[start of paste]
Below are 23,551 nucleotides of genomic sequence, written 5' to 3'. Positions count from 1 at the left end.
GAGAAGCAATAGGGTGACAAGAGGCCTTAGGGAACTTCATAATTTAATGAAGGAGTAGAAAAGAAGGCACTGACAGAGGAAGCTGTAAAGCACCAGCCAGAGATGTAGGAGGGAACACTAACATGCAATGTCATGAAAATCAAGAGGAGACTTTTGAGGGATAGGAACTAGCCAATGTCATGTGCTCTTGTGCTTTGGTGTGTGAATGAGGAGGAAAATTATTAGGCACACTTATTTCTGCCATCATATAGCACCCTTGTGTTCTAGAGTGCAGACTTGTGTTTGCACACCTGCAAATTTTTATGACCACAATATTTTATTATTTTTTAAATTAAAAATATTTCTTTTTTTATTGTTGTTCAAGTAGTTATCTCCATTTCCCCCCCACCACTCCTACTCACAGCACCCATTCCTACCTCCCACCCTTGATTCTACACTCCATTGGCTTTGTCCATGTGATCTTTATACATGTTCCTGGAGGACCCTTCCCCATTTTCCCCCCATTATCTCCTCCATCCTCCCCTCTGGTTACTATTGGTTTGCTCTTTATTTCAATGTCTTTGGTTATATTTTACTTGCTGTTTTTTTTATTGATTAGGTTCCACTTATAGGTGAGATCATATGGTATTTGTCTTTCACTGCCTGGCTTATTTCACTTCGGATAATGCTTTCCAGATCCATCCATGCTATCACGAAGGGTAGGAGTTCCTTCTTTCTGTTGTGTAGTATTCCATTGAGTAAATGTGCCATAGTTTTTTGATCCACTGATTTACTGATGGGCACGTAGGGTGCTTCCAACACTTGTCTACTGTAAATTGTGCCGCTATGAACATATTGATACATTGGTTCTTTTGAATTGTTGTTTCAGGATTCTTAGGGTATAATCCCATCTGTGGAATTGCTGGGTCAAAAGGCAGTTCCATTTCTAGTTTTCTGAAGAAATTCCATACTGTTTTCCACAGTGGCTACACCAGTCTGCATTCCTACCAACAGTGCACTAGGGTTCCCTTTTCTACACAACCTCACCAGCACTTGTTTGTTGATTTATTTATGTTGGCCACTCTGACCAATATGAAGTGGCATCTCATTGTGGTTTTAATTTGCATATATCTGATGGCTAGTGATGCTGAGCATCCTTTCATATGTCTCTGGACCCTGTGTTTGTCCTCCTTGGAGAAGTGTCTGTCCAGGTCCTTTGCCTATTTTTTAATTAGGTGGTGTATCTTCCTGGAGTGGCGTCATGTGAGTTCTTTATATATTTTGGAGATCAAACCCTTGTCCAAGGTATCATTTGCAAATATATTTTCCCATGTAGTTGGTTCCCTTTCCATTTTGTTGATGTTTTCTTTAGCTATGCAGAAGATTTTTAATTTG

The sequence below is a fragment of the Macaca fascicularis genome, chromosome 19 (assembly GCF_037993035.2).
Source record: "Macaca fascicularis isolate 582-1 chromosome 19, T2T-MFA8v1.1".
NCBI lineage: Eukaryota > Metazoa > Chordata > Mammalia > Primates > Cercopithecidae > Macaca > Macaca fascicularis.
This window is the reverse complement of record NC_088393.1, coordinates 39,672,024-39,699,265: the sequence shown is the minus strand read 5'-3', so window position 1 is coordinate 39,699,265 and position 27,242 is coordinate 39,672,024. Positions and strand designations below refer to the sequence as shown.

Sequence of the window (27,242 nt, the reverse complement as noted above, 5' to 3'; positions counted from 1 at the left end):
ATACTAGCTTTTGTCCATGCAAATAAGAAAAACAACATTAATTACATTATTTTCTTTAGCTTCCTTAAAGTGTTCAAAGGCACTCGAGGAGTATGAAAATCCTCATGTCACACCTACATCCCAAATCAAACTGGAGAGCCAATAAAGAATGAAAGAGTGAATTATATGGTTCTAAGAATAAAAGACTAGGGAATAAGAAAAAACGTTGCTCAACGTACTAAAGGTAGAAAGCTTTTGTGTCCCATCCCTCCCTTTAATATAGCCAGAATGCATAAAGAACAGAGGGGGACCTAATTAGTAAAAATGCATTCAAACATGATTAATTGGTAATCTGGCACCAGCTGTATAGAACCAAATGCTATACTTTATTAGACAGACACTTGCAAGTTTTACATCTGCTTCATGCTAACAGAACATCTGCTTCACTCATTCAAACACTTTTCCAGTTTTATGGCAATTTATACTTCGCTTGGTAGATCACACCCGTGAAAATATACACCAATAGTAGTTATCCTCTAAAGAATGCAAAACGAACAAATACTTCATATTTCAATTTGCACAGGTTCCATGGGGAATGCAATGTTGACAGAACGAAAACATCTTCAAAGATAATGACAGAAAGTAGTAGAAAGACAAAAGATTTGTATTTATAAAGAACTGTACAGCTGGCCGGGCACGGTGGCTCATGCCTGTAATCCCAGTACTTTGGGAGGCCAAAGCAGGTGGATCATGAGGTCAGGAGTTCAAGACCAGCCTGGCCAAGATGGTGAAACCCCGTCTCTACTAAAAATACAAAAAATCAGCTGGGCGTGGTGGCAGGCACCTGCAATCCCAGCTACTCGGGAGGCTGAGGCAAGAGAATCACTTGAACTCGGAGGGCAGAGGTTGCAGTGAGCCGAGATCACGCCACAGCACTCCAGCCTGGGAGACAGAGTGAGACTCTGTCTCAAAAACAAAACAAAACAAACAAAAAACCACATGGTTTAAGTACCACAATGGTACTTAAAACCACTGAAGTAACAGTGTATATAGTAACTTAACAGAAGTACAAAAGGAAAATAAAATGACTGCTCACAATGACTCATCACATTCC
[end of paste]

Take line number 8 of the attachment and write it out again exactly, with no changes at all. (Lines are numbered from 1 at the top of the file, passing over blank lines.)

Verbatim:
ATACTAGCTTTTGTCCATGCAAATAAGAAAAACAACATTAATTACATTATTTTCTTTAGCTTCCTTAAAGTGTTCAAAGGCACTCGAGGAGTATGAAAATCCTCATGTCACACCTACATCCCAAATCAAACTGGAGAGCCAATAAAGAATGAAAGAGTGAATTATATGGTTCTAAGAATAAAAGACTAGGGAATAAGAAAAAACGTTGCTCAACGTACTAAAGGTAGAAAGCTTTTGTGTCCCATCCCTCCCTTTAATATAGCCAGAATGCATAAAGAACAGAGGGGGACCTAATTAGTAAAAATGCATTCAAACATGATTAATTGGTAATCTGGCACCAGCTGTATAGAACCAAATGCTATACTTTATTAGACAGACACTTGCAAGTTTTACATCTGCTTCATGCTAACAGAACATCTGCTTCACTCATTCAAACACTTTTCCAGTTTTATGGCAATTTATACTTCGCTTGGTAGATCACACCCGTGAAAATATACACCAATAGTAGTTATCCTCTAAAGAATGCAAAACGAACAAATACTTCATATTTCAATTTGCACAGGTTCCATGGGGAATGCAATGTTGACAGAACGAAAACATCTTCAAAGATAATGACAGAAAGTAGTAGAAAGACAAAAGATTTGTATTTATAAAGAACTGTACAGCTGGCCGGGCACGGTGGCTCATGCCTGTAATCCCAGTACTTTGGGAGGCCAAAGCAGGTGGATCATGAGGTCAGGAGTTCAAGACCAGCCTGGCCAAGATGGTGAAACCCCGTCTCTACTAAAAATACAAAAAATCAGCTGGGCGTGGTGGCAGGCACCTGCAATCCCAGCTACTCGGGAGGCTGAGGCAAGAGAATCACTTGAACTCGGAGGGCAGAGGTTGCAGTGAGCCGAGATCACGCCACAGCACTCCAGCCTGGGAGACAGAGTGAGACTCTGTCTCAAAAACAAAACAAAACAAACAAAAAACCACATGGTTTAAGTACCACAATGGTACTTAAAACCACTGAAGTAACAGTGTATATAGTAACTTAACAGAAGTACAAAAGGAAAATAAAATGACTGCTCACAATGACTCATCACATTCC